Forsberg v. Harris

Annotate this Case

384 S.E.2d 90 (1989)

Fredrick H. FORSBERG v. Mark R. HARRIS.

Record No. 881133.

Supreme Court of Virginia.

September 22, 1989.

James P. St. Clair (John S. Norris, Jr., Anderson, Lee & Norris, P.C., Virginia Beach, on brief), for appellant.

George H. Gray (Outland, Gray, O'Keefe and Hubbard, Chesapeake, on brief), for appellee.

Present: All the Justices.

WHITING, Justice.

In this personal injury case, we decide: (1) whether the trial court erroneously permitted plaintiff's counsel to refer to the defendant's employment "in the insurance business" in his opening statement to the jury; and (2) if so, whether such a reference requires reversal of the judgment entered on the plaintiff's verdict.

On December 17, 1986, Mark R. Harris was injured on a Norfolk residential street when the motorcycle he was riding collided with a car driven by the defendant, Fredrick H. Forsberg. In the trial of Harris's action against Forsberg, the circuit court denied Forsberg's motion in limine to forbid Harris from mentioning in his opening statement that Forsberg was employed by an insurance company. Accordingly, in his opening statement, after advising the jury of Forsberg's age and address, Harris's counsel said, "I believe he's also in the insurance business."

Issues of negligence, contributory negligence, and the extent of Harris's injuries and disabilities were submitted to the jury. The jury returned a verdict for Harris in the sum of $20,000. Overruling Forsberg's motion to set aside the verdict on a number of grounds, including the one in issue here, the trial court entered judgment on the verdict. We granted Forsberg an appeal.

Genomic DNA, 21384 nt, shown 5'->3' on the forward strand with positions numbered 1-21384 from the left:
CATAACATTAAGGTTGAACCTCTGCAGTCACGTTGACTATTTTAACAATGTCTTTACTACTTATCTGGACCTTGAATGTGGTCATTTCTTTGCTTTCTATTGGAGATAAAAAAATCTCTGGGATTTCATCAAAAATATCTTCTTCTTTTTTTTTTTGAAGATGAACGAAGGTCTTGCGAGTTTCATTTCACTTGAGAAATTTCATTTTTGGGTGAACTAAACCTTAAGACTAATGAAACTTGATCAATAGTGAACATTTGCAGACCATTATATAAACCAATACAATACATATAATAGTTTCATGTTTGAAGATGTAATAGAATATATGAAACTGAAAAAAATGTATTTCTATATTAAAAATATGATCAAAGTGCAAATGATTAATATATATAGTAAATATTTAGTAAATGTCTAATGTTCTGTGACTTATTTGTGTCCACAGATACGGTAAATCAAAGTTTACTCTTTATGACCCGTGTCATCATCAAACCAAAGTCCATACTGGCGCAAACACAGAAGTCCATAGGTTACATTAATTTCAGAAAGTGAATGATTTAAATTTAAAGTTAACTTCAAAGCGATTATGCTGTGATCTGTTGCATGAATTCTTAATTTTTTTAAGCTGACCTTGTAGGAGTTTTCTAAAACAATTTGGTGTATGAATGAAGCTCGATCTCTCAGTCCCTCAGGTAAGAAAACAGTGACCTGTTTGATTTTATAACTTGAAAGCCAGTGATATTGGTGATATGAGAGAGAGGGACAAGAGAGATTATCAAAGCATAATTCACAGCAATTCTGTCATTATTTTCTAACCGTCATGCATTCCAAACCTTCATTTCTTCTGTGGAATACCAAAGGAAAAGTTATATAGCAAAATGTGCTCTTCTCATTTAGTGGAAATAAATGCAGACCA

In a medical malpractice case, decided after this case was tried, the plaintiff was denied the right to ask prospective jurors *91 about their knowledge of the "medical malpractice crisis" and whether it would affect their decision. Citing a number of earlier Virginia decisions in support, we said, "[i]t has been a long-standing rule in Virginia that, in a personal injury action, any comment deliberately made to inform the jury that a defendant is insured against the accident constitutes reversible error." Speet v. Bacaj, 237 Va. 290, 293, 377 S.E.2d 397, 399 (1989).